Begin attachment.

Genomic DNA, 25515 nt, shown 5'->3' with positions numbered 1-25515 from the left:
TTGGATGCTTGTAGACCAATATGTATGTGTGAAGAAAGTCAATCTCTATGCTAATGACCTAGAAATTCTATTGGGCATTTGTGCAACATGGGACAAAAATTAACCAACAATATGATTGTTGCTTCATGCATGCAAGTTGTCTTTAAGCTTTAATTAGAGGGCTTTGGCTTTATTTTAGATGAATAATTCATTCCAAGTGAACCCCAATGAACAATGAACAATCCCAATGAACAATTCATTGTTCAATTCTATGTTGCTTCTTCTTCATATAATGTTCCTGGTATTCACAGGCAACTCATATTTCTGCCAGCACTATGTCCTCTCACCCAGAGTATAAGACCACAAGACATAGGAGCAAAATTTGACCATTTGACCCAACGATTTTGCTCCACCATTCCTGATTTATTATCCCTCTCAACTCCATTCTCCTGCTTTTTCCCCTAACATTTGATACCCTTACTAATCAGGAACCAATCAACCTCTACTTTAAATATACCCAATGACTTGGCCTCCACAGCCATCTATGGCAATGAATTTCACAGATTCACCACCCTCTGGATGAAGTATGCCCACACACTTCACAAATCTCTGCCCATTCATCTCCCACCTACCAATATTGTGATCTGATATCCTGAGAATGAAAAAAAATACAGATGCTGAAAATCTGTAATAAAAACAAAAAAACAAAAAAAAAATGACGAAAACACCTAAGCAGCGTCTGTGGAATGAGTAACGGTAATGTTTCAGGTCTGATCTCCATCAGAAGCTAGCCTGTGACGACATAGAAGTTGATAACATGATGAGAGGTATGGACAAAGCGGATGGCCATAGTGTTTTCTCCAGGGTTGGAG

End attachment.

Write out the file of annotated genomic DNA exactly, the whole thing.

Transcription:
Genomic DNA, 25515 nt, shown 5'->3' with positions numbered 1-25515 from the left:
TTGGATGCTTGTAGACCAATATGTATGTGTGAAGAAAGTCAATCTCTATGCTAATGACCTAGAAATTCTATTGGGCATTTGTGCAACATGGGACAAAAATTAACCAACAATATGATTGTTGCTTCATGCATGCAAGTTGTCTTTAAGCTTTAATTAGAGGGCTTTGGCTTTATTTTAGATGAATAATTCATTCCAAGTGAACCCCAATGAACAATGAACAATCCCAATGAACAATTCATTGTTCAATTCTATGTTGCTTCTTCTTCATATAATGTTCCTGGTATTCACAGGCAACTCATATTTCTGCCAGCACTATGTCCTCTCACCCAGAGTATAAGACCACAAGACATAGGAGCAAAATTTGACCATTTGACCCAACGATTTTGCTCCACCATTCCTGATTTATTATCCCTCTCAACTCCATTCTCCTGCTTTTTCCCCTAACATTTGATACCCTTACTAATCAGGAACCAATCAACCTCTACTTTAAATATACCCAATGACTTGGCCTCCACAGCCATCTATGGCAATGAATTTCACAGATTCACCACCCTCTGGATGAAGTATGCCCACACACTTCACAAATCTCTGCCCATTCATCTCCCACCTACCAATATTGTGATCTGATATCCTGAGAATGAAAAAAAATACAGATGCTGAAAATCTGTAATAAAAACAAAAAAACAAAAAAAAAATGACGAAAACACCTAAGCAGCGTCTGTGGAATGAGTAACGGTAATGTTTCAGGTCTGATCTCCATCAGAAGCTAGCCTGTGACGACATAGAAGTTGATAACATGATGAGAGGTATGGACAAAGCGGATGGCCATAGTGTTTTCTCCAGGGTTGGAG